Consider those who are already ill and on other treatment regimes requiring ARVs, insulin, chemotherapy or dialysis, for example. Consider pregnant and lactating mothers. Consider those living with disabilities. Consider the elderly. Consider the young.

Consider tracing systems that are less about surveillance and aggression, and more about community centred understanding of people’s mobility in order to monitor the movement of COVID-19.

Consider the curative aspects of our vast and rich Indigenous Knowledge Systems.
Consider volunteers, medical personnel and other professionals whose physical, mental and emotional energies will be heavily taxed. They must have protective gear, psychosocial support and commensurate compensation.

Free food distribution for the most vulnerable – for starters – must be at the centre of this emergency response. Without which, WaKenya will continue to leave their homes in search of work and money to purchase basic supplies for their families. If I cannot afford to sit in the house with my children, I will not watch them suffer and go hungry. I will go out. Even the somnolent middle class is secretly worried about day 10 of lockdown, when food and water finally run out and the costs of basic goods have gone through the roof.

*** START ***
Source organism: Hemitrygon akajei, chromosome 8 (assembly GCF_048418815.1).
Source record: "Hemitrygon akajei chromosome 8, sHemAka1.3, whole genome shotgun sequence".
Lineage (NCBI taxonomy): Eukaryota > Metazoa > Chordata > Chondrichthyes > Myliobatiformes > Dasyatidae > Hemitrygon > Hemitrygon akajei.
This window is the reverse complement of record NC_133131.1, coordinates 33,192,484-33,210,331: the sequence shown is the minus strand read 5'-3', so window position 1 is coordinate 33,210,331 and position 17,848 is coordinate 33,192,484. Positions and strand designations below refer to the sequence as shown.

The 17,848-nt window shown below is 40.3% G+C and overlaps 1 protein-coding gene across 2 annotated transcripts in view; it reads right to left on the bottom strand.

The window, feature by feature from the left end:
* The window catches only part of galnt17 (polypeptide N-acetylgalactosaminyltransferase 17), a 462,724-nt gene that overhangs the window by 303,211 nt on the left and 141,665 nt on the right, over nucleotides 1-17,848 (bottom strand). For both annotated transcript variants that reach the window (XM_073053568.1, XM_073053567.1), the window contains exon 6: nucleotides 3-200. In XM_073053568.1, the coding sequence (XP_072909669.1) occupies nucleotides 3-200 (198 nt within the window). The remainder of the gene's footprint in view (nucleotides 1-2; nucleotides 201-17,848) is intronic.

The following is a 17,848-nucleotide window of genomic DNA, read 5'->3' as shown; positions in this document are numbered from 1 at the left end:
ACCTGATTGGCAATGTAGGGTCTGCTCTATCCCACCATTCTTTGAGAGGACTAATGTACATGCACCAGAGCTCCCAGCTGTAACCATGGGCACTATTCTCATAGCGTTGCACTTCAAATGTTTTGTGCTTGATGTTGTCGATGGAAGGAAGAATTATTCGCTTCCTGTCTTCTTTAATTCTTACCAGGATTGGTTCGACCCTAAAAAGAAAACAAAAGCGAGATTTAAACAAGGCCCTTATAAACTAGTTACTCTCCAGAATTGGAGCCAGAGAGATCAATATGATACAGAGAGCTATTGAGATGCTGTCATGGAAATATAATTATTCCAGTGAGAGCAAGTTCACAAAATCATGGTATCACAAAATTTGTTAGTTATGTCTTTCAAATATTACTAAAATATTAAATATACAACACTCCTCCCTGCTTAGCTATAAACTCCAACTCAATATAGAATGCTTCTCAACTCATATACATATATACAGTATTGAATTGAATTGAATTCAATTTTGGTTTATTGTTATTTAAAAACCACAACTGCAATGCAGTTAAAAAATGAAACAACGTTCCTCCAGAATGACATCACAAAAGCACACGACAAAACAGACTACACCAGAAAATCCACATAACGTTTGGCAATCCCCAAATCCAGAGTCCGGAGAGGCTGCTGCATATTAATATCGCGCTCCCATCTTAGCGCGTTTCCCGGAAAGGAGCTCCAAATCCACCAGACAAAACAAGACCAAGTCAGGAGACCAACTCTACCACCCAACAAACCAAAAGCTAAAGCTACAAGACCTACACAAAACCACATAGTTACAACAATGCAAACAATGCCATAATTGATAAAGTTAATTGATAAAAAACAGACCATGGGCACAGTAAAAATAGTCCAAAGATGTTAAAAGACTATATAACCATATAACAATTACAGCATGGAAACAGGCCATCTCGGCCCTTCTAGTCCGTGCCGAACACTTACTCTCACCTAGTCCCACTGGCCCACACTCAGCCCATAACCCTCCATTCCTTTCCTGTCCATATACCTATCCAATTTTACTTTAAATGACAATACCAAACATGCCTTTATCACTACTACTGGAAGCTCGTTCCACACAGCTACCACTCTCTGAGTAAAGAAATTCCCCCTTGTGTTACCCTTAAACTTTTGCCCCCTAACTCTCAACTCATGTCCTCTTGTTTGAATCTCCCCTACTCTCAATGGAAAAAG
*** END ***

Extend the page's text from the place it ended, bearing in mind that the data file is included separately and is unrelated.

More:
Distribute oil, salt, flour, pulses and commodities including sanitary towels. Systems can minimise attrition, double-dipping and criminal resale, an unfortunate by-product of emergency operations. Next to food is water. Most WaKenya only have access to [cartel-run] water sales. Provide clean water free of charge. Provide soap free of charge.

Ditto electricity; without which, essential domestic and public services will be impossible to maintain.

The Diaspora – heavily taxed without representation – is starting to reel from the global effects of the pandemic. Remittances will likely not flow as usual. The government should consider a one off cash transfer at the beginning and end of the acute phase of the emergency.